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Everyone loves the Crystal Palace Dinosaurs, and everyone has something to add to their story. Special thanks to Ilja Nieuwland, historian of palaeontology, who sent us this material.


From Becker (1911). The caption reads “Iguanodon in Sydenham Park, designed about 40 years ago.” A sharp-eyed viewer will notice the infamous “horn” has been excised along with the background.

Pointing out “mistakes”

It’s easy to point out other people’s mistakes. Hans Becker chose to do this in his 1911 essay comparing “old” and “new” interpretations of extinct animals. The Crystal Palace Dinosaurs were used to ridicule several presumed errors by English-speaking palaeontologists. In his Figure 7 (above), he’s ridiculing the pachyderm model for Iguanodon favoured by Richard Owen.

In Figure 13 (below), he’s ridiculing Waterhouse Hawkins’ interpretation of Ichthyosaurus because it lacked a dorsal fin along the ridge of the spine.

In Becker’s case, “old” didn’t mean “classic”; it meant “wrong”. As Nieuwland points out, this is the tip of some serious differences of opinion between German scientists and their Anglophone colleagues.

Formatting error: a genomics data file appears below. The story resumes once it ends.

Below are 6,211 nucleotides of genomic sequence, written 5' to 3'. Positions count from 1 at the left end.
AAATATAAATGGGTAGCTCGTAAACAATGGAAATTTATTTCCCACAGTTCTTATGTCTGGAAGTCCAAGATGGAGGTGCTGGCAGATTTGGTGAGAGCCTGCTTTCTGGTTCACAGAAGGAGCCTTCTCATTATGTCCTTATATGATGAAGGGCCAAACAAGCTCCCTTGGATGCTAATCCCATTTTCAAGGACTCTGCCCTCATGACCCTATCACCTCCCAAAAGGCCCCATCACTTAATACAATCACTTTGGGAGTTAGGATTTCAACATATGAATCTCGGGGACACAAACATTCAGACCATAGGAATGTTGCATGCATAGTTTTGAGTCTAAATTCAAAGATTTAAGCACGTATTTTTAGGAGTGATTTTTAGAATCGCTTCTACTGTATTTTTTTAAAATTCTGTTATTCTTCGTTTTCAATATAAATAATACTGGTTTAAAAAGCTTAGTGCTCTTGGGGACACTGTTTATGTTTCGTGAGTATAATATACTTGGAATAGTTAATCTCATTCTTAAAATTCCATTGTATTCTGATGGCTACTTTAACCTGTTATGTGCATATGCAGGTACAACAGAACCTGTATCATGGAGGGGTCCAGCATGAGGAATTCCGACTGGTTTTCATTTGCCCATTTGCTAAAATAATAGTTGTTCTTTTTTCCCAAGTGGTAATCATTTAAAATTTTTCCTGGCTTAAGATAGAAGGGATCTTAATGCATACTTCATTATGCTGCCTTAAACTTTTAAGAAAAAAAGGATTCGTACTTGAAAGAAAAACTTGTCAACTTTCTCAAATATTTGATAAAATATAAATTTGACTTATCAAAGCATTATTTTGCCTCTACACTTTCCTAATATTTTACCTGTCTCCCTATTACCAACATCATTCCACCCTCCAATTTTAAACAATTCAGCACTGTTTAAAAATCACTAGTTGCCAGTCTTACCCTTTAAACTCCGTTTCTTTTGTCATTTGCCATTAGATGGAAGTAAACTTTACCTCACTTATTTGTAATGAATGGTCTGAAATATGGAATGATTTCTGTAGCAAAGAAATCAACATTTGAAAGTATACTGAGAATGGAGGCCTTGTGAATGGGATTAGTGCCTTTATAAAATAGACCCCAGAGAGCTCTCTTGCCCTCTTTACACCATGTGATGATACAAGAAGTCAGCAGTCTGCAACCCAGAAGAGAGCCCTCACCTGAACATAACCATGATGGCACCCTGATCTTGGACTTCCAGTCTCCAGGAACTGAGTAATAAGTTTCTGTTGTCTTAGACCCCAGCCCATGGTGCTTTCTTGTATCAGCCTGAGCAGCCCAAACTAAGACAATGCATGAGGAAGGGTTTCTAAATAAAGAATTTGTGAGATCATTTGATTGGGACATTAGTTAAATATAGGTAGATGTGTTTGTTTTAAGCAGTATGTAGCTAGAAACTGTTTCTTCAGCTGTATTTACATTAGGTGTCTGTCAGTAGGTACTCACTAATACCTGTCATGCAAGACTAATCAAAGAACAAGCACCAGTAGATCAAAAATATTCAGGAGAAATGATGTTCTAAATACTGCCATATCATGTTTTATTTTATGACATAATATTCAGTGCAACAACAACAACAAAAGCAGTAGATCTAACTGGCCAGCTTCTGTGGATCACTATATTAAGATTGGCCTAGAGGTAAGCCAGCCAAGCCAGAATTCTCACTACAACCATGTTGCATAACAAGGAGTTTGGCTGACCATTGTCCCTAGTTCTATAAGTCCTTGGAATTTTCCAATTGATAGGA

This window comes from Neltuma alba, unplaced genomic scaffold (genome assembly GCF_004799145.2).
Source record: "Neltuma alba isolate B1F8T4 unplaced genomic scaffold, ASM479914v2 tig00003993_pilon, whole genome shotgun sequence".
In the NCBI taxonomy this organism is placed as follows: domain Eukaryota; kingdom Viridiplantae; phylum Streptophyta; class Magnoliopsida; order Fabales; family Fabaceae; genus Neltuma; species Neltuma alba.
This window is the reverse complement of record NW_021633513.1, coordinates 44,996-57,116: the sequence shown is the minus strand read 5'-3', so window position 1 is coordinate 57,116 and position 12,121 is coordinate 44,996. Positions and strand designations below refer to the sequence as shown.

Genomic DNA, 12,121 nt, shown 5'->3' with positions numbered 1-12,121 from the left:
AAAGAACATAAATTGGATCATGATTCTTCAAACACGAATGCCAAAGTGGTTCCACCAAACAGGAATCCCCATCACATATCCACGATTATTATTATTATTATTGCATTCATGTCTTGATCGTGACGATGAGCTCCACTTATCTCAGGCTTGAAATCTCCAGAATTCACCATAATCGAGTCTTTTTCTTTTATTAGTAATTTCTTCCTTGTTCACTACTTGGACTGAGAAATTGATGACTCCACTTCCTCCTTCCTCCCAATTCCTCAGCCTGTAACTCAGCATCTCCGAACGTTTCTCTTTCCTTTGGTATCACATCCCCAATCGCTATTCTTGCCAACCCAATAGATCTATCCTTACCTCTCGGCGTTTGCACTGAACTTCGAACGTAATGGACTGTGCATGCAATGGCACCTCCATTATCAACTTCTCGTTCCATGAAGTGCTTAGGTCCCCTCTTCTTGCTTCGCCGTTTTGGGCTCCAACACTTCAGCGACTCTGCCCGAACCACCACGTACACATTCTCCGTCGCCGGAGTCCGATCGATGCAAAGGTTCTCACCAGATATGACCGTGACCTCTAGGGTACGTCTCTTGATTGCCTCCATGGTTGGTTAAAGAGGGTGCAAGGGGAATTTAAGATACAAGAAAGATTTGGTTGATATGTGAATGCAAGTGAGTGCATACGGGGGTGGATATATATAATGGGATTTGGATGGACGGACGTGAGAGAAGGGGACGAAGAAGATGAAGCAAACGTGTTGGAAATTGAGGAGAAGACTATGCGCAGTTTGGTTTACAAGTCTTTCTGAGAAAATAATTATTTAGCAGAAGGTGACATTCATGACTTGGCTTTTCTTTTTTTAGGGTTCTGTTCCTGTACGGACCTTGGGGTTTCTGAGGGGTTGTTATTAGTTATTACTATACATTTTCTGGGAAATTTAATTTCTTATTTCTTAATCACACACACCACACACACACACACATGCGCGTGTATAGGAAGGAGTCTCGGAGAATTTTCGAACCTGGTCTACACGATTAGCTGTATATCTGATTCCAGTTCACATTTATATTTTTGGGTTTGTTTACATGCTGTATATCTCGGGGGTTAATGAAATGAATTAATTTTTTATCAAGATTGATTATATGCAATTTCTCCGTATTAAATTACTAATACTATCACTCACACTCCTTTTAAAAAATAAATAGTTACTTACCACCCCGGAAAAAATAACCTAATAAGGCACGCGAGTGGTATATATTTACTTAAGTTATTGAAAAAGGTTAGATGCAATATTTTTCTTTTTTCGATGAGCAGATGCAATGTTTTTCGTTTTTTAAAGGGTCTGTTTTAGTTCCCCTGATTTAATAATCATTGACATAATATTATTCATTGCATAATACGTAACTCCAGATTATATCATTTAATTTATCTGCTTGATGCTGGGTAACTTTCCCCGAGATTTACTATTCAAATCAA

This is a brilliant example of the way Crystal Palace Dinosaurs fit into an ever evolving story of science as well as sculpture and community history.

Becker 18.. Ichthyosaurus

Becker (1911). The caption reads “Ichthyosaurus, old view, from Sydenham Park, about 40 years old, missing dorsal fin”. (Please don’t follow this example by standing on the statues when you visit Crystal Palace Dinosaurs.)

Read the original

The original source for Becker’s images:

Becker, Hans. 1911. Alte und neue Rekonstruktionen ausgestorbener Tiere [Old and new reconstructions of extinct animals]. Umschau XV: 1022-1026, 14 figs. (pdf).

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